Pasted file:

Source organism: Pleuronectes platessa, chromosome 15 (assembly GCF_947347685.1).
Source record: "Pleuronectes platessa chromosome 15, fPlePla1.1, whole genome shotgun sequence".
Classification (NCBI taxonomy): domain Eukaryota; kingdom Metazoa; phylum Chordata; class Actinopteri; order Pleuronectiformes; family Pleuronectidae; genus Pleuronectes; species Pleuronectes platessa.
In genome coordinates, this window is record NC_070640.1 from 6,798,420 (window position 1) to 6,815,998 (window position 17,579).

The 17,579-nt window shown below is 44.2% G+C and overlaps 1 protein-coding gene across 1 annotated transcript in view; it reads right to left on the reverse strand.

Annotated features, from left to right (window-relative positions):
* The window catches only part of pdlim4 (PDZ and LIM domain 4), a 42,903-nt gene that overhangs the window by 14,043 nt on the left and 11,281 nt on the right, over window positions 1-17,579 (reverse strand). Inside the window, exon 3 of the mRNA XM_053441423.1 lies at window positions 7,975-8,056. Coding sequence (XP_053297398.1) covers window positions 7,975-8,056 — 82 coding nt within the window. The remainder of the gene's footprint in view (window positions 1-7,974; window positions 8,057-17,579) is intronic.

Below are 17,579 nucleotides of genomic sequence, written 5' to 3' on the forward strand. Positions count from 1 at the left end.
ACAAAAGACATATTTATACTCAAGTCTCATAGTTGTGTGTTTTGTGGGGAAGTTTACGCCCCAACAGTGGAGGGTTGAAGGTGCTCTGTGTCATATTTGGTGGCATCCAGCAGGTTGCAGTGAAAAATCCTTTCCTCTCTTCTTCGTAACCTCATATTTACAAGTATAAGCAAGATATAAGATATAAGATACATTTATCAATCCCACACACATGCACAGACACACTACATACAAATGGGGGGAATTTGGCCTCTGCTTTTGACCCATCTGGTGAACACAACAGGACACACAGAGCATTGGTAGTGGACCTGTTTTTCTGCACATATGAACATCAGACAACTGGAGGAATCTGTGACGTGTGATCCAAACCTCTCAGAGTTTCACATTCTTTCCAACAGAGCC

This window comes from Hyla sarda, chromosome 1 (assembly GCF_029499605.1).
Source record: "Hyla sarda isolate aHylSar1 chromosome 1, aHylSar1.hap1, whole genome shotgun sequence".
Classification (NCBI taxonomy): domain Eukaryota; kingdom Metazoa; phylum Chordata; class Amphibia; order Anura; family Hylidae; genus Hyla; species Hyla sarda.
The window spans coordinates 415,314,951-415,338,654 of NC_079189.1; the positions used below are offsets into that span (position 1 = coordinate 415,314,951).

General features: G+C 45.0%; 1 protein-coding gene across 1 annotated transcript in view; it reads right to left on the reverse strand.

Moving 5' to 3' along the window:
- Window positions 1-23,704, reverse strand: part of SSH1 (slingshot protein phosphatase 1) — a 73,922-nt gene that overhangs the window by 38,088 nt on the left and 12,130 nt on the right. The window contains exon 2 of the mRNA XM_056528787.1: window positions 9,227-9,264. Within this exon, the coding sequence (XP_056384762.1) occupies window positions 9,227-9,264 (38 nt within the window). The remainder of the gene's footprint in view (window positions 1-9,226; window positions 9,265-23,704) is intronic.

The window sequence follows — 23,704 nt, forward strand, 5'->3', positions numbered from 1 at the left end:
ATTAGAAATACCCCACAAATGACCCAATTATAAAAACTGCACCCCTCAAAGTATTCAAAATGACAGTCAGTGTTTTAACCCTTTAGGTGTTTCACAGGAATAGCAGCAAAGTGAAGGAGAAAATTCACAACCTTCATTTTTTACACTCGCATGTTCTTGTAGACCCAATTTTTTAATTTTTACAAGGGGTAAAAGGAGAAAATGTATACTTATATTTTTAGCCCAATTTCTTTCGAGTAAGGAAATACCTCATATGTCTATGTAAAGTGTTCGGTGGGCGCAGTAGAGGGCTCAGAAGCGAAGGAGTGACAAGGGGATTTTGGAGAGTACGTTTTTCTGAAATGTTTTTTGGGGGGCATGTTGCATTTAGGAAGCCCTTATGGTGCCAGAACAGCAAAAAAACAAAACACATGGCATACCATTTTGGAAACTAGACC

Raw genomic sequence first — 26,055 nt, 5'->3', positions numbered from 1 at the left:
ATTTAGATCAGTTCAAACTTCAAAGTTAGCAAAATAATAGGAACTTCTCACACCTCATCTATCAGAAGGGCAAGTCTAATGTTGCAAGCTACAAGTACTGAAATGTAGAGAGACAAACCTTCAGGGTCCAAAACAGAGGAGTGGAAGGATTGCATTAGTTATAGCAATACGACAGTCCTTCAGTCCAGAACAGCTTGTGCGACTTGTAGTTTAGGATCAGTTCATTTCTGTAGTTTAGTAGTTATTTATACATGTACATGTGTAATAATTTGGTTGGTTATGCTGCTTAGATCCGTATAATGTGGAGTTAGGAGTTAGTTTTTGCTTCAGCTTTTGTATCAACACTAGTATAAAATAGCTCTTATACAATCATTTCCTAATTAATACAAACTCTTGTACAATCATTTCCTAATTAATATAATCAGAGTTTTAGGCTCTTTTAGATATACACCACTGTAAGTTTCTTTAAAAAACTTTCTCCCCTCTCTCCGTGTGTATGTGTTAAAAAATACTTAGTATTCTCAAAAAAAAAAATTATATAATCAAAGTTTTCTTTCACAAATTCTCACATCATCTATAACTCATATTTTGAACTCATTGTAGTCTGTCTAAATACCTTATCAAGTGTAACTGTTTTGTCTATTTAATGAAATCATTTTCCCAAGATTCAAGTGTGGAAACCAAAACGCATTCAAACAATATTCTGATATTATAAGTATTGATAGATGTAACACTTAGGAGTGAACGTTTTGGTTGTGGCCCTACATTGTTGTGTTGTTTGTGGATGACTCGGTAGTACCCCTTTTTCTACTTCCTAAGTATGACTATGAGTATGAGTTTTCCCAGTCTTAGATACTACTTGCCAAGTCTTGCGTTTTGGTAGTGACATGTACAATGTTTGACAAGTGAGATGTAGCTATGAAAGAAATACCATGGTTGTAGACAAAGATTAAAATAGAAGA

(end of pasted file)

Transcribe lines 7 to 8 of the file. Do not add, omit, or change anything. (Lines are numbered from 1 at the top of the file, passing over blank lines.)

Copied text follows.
* The window catches only part of pdlim4 (PDZ and LIM domain 4), a 42,903-nt gene that overhangs the window by 14,043 nt on the left and 11,281 nt on the right, over window positions 1-17,579 (reverse strand). Inside the window, exon 3 of the mRNA XM_053441423.1 lies at window positions 7,975-8,056. Coding sequence (XP_053297398.1) covers window positions 7,975-8,056 — 82 coding nt within the window. The remainder of the gene's footprint in view (window positions 1-7,974; window positions 8,057-17,579) is intronic.

Below are 17,579 nucleotides of genomic sequence, written 5' to 3' on the forward strand. Positions count from 1 at the left end.